by Jamie Siebrase
In an age where toddlers use iPads more efficiently than adults, it’s hard not to
question the impact superfluous gadgetry has on our youngest constituents.
While the question isn’t novel, it’s important. Jeanann
Johnson, director of Emmanuel Methodist Preschool, 2700 S. Downing St., calls
for critical thinking. “It’s a fast-paced world, and I worry we haven’t slowed
down long enough to reflect on what technology is doing to our society.” To
learn more about Emmanuel Preschool: 303-758-1697 or empdenver.com.
I asked local experts to reflect aloud on
screen time. The opinions were surprisingly varied. At one end of the spectrum
are play-based learning, Montessori advocates. These
educators largely oppose screen time for young viewers. Lisa Armao, director of Montessori School of Washington Park
(MSWP), 320 S. Sherman St., discusses early brain development. Research
indicates a tremendous amount of brain development occurs between birth and age
five; the frontal lobe – that portion of the cranium regulating emotions,
impulse control, and delayed gratification – is the last area to develop.
According to Armao, this part of the brain is
susceptible to fast-paced imagining. For information about MSWP: mswp.org or 303-722-7708.
Johnson and Armao
think free play fosters learning and agree it’s okay for children to be bored.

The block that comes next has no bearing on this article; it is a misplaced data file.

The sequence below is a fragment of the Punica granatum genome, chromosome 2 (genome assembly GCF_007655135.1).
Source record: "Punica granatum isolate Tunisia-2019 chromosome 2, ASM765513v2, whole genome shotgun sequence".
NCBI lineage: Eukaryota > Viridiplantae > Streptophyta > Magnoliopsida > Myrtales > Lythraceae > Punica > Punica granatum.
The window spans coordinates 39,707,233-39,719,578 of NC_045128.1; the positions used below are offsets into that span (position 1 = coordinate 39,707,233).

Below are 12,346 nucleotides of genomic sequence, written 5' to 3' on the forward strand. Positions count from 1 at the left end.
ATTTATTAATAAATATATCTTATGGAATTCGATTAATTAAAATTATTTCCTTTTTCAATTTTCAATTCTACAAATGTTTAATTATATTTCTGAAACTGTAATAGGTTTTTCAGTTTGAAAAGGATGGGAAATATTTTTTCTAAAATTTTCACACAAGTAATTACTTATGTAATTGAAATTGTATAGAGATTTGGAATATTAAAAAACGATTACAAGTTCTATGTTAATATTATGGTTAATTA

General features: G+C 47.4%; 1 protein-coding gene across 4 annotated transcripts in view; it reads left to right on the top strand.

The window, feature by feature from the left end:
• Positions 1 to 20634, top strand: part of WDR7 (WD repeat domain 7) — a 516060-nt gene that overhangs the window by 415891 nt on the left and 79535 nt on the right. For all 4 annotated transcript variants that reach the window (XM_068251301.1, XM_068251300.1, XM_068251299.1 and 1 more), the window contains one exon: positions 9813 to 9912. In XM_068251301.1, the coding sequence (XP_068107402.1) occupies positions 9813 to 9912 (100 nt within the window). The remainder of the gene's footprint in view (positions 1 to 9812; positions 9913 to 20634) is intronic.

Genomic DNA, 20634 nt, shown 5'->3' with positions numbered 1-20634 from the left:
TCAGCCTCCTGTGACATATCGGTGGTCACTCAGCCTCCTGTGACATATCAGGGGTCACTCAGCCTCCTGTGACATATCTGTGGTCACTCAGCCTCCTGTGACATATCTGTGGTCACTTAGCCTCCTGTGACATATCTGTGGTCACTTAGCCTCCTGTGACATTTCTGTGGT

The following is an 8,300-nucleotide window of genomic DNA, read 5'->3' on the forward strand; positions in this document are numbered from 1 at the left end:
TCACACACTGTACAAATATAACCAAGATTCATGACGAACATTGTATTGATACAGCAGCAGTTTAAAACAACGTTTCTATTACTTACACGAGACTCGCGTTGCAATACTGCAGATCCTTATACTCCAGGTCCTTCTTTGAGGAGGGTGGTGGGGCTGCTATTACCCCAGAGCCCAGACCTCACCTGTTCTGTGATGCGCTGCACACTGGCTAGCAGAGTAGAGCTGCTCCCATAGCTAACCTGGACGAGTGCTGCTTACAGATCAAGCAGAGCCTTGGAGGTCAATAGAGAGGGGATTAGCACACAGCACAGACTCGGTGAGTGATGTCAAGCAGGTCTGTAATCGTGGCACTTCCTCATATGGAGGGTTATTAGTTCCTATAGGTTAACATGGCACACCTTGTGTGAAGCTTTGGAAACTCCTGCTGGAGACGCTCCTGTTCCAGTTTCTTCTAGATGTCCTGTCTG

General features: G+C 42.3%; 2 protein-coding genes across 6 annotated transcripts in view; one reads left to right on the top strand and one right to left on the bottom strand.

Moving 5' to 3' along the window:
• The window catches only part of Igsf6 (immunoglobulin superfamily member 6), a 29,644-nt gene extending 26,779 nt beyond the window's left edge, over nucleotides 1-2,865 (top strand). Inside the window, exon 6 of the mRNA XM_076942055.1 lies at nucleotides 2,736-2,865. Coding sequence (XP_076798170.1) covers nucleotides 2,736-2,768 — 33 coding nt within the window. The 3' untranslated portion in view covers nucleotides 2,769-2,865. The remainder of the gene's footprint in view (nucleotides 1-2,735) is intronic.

“If you don’t have technology available, kids will find something else,” says
Johnson. Children at Emmanuel and MSWP are rarely bored. Educators create
various “stations” for children to explore. Armao’s
most popular station is dubbed Practical Life. “These are things we did with
our kids 50 years ago,” she says. “Folding, pouring, measuring, dusting –
children aren’t in their homes much, so they don’t do these activities.” Simple
activities parents take for granted are meaningful to children, offering a
sense of purpose and community.
According to Armao,
children who watch television struggle with concentration and are less
interested in independent problem solving. Armao
attributes this behavior to instantaneous answers delivered passively through
the push of a button. Claims that children will fall behind without technology
exposure seem dubious. Armao didn’t keep a television
or computer in her home when raising children. Today, her son is a graphic
designer who “practically lives on his Mac.” Proffers Armao,
“In this high-tech world, it’s impossible to fall behind.”
Of course, most children today grow up in
households with screens. Susan Denny, retired Cory Elementary School teacher,
notices children have learned to “tune out” as a result of being inundated with
background chatter from electronics. She speculates this
trait likely filters into the classroom, where teachers’ voices are
A moderate, Denny believes technology has
its place and recommends Starfall, Enchanted
Learning, PBS, and Baby Einstein. She even cautions against complete
abstinence. “If your children never see technology, they might become overly